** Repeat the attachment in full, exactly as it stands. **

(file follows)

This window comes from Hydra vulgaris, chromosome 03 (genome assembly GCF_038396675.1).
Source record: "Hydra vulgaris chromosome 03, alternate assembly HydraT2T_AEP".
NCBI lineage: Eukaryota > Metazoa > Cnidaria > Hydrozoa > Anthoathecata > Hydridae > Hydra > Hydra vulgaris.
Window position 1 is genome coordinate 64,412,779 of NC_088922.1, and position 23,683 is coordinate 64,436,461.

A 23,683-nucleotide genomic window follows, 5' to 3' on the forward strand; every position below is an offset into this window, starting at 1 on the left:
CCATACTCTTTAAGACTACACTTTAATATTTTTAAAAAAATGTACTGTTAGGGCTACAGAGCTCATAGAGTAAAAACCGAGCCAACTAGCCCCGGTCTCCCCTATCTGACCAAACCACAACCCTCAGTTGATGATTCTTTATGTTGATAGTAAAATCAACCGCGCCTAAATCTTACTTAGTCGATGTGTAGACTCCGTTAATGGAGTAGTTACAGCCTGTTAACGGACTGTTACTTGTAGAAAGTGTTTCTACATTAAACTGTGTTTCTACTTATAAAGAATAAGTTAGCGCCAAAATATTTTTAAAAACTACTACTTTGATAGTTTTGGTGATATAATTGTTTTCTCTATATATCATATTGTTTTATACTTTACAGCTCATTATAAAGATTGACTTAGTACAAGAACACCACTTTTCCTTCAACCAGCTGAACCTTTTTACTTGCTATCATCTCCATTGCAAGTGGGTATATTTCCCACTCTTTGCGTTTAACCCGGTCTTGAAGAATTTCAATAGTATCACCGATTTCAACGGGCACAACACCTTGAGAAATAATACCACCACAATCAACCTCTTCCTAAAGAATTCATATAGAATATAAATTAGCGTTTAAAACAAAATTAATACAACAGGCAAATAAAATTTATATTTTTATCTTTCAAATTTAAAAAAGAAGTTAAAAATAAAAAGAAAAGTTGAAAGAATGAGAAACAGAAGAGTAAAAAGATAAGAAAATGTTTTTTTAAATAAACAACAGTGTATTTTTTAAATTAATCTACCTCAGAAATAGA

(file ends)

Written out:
This window comes from Hydra vulgaris, chromosome 03 (genome assembly GCF_038396675.1).
Source record: "Hydra vulgaris chromosome 03, alternate assembly HydraT2T_AEP".
NCBI lineage: Eukaryota > Metazoa > Cnidaria > Hydrozoa > Anthoathecata > Hydridae > Hydra > Hydra vulgaris.
Window position 1 is genome coordinate 64,412,779 of NC_088922.1, and position 23,683 is coordinate 64,436,461.

A 23,683-nucleotide genomic window follows, 5' to 3' on the forward strand; every position below is an offset into this window, starting at 1 on the left:
CCATACTCTTTAAGACTACACTTTAATATTTTTAAAAAAATGTACTGTTAGGGCTACAGAGCTCATAGAGTAAAAACCGAGCCAACTAGCCCCGGTCTCCCCTATCTGACCAAACCACAACCCTCAGTTGATGATTCTTTATGTTGATAGTAAAATCAACCGCGCCTAAATCTTACTTAGTCGATGTGTAGACTCCGTTAATGGAGTAGTTACAGCCTGTTAACGGACTGTTACTTGTAGAAAGTGTTTCTACATTAAACTGTGTTTCTACTTATAAAGAATAAGTTAGCGCCAAAATATTTTTAAAAACTACTACTTTGATAGTTTTGGTGATATAATTGTTTTCTCTATATATCATATTGTTTTATACTTTACAGCTCATTATAAAGATTGACTTAGTACAAGAACACCACTTTTCCTTCAACCAGCTGAACCTTTTTACTTGCTATCATCTCCATTGCAAGTGGGTATATTTCCCACTCTTTGCGTTTAACCCGGTCTTGAAGAATTTCAATAGTATCACCGATTTCAACGGGCACAACACCTTGAGAAATAATACCACCACAATCAACCTCTTCCTAAAGAATTCATATAGAATATAAATTAGCGTTTAAAACAAAATTAATACAACAGGCAAATAAAATTTATATTTTTATCTTTCAAATTTAAAAAAGAAGTTAAAAATAAAAAGAAAAGTTGAAAGAATGAGAAACAGAAGAGTAAAAAGATAAGAAAATGTTTTTTTAAATAAACAACAGTGTATTTTTTAAATTAATCTACCTCAGAAATAGA